From multinational companies to Mom-and-Pop storefronts, the family business is still the heart of American enterprise. It’s estimated that 80 percent of U.S. companies fall into this category.

Choosing a spouse as a business partner seems like a no-brainer: You know and trust the person, and you already share a commitment to your path in life on a personal level. If your strengths and expertise complement each other, it may seem like all there is left to do is show up to work.

Most couples in business together will say that it’s not as easy as that, but, as you’ll read here, five San Antonio women who work with their husbands have experienced renewed passion for their chosen careers or unearthed hidden talents that led to success in surprising places.

ALICE PEÑALOZA
-Peñaloza & Sons

As a little girl, Alice Peñaloza loved to play with jewelry. As a young woman, she worked for a jeweler and marveled at how pieces were designed and manufactured. When her boss asked her if she’d like to learn, she started by sizing rings. Gemology school followed, and, returning to San Antonio as one of the few women gemologists, she got a job at Peñaloza and Sons. She remembers feeling a strong pull toward her co-worker, Paul Peñaloza, the son of the shop’s founder. “We were best friends for years,” she says. Friendship grew into love, and the pair married. When her husband took over the business, she says that, although many of her job responsibilities stayed the same, other roles “evolved.” She still does the job she was hired to do nearly 20 years ago, but she says she’s now involved in more decision making. “I married into a family business, but because I’m married to the owner, my input has more weight than it might otherwise have,” she says.

Being in the jewelry business before she met her husband, and being such good friends before taking on romance and marriage, all add up to an ideal life for Peñaloza, who can’t imagine not spending so much time with her husband. “Some couples have no idea what’s going on in each other’s lives, and I can’t imagine not knowing,” she says. She says that their compatibility is sometimes defined in their differences. Their tastes in jewelry are a good example: “He’s more traditional and buys things I would never look at, but we bring them into the shop and they sell, so he knows what works.” She favors unusual, one-of-a-kind pieces. “It offers balance,” she says. Knowing each other so well and remembering that they are both working toward the same goal helps resolve any conflict. “If we talk about it, we can always figure out what the answer is,” she says. She loves to see clients wearing jewelry from their shop. “People come to us in happy times,” she says. “We have so many customers who have been coming to us for years, and we know their style and personality, which helps us find the right pieces for them,” she says.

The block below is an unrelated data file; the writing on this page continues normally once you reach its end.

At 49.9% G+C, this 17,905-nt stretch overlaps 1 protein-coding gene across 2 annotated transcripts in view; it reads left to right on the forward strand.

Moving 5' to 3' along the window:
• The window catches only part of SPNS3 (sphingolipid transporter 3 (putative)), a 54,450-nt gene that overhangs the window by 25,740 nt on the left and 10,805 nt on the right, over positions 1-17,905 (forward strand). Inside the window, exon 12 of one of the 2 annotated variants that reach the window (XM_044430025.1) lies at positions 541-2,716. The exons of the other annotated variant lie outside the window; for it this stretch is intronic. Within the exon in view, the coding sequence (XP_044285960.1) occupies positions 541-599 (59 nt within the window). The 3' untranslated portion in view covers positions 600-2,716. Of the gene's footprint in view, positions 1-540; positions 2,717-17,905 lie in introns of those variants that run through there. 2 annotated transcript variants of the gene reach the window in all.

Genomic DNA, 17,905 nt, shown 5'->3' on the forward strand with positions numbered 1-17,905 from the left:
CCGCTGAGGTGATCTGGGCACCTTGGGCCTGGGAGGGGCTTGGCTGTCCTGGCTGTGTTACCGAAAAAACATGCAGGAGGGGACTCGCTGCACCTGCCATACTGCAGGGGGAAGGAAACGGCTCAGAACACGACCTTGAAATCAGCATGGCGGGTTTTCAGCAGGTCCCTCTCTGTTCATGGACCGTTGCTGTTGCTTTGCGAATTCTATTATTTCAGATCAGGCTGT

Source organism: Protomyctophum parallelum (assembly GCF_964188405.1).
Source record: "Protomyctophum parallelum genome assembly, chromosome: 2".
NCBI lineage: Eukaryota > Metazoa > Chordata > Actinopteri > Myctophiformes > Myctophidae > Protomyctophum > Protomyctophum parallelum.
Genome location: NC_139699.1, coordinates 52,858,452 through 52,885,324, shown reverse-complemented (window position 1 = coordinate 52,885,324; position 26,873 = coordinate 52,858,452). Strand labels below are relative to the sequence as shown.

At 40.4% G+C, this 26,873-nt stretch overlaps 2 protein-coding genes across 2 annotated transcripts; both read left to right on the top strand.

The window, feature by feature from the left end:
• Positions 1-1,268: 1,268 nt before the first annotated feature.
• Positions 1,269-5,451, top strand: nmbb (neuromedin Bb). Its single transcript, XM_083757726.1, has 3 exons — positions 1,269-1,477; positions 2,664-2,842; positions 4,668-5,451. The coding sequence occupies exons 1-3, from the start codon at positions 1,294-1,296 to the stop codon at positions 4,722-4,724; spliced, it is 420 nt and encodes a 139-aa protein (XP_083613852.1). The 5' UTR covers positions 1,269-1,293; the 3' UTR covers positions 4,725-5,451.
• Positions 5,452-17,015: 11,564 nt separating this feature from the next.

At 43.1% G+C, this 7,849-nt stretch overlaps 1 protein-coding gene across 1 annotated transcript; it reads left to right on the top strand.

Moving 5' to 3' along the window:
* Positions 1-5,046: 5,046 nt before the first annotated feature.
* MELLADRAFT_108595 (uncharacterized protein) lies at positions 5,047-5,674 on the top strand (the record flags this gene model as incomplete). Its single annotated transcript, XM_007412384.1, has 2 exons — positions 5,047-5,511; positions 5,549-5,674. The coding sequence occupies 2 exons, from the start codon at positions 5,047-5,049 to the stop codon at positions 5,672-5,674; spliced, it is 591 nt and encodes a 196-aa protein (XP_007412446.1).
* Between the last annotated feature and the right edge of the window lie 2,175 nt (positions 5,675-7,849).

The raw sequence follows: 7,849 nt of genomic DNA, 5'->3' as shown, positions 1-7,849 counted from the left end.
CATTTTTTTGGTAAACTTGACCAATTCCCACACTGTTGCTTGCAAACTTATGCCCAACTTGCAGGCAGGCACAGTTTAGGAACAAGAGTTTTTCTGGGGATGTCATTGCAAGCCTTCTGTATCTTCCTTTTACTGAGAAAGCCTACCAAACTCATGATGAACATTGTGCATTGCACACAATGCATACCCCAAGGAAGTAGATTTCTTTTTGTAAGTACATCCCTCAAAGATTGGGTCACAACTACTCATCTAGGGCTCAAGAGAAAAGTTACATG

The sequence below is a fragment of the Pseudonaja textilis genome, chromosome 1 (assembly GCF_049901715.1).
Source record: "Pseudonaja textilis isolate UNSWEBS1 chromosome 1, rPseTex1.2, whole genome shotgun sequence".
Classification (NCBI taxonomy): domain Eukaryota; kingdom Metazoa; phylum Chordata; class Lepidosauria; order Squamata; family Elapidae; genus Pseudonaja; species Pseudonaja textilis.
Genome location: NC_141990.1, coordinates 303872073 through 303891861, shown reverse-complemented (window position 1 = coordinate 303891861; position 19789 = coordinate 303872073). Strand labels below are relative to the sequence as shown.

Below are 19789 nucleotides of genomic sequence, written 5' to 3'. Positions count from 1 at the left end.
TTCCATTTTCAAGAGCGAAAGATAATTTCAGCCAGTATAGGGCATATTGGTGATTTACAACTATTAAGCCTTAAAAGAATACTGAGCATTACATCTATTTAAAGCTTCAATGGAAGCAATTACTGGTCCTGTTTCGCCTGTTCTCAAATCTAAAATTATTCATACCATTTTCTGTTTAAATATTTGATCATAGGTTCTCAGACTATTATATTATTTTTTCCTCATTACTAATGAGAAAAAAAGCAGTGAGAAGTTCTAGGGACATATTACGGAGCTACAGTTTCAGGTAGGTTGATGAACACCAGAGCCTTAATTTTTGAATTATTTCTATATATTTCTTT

Over the years, some of their customers have become personal friends. “For me to love jewelry as much as I do, and to be here, things couldn’t have turned out any better,” she concludes.

JAMIE ALLEN
-Texas Creative

After years of working in corporate marketing and advertising, Jamie Allen decided to take some time off from her career to spend time with her kids. Her husband, Brian Eickhoff, owned a successful firm that specialized in design for print media and advertising. But, as in many businesses, they found themselves at a crossroads after Sept. 11, 2001. “We had no way of knowing that 9/11 would change so many things,” Allen says. Many of the agency’s clients had put an abrupt hold on their marketing and advertising efforts; the business stayed aloft with just a few core clients. Along the same timeline, the Internet was changing the way people respond to advertising messages. Allen’s business background helped her see that it was time for her husband’s business to adapt to a new business climate. She never thought she’d work with her husband, but they made a deal: She would come to work for him — as an employee, not a partner — with the understanding that if it wasn’t going well, he was free to let her go. Allen made quick work of helping her husband change the direction of the firm. With a new name — Texas Creative — and expanded capabilities, the firm moved beyond its print design roots into the new generation of electronic media. “We needed to increase our revenue streams and create diverse offerings,” Allen says.

As much as the business changed externally, things were changing on the inside as well. Allen went in believing that if employees felt valued and appreciated, they would take as much care with the success of the company as she and her husband do. “Brian and I serve our employees and clients, not the other way around,” she says. The couple created a family-friendly work environment to help staff members bridge their work and personal lives. “We make it clear that family is the priority, and we offer flexible options because we want our employees to feel the same way we do — that this is a great place to work,” she explains. Away from the office, Allen is content with more domestic pursuits. With a daughter in college and a son in high school, Allen relishes her role as soccer mom, band mom and school volunteer.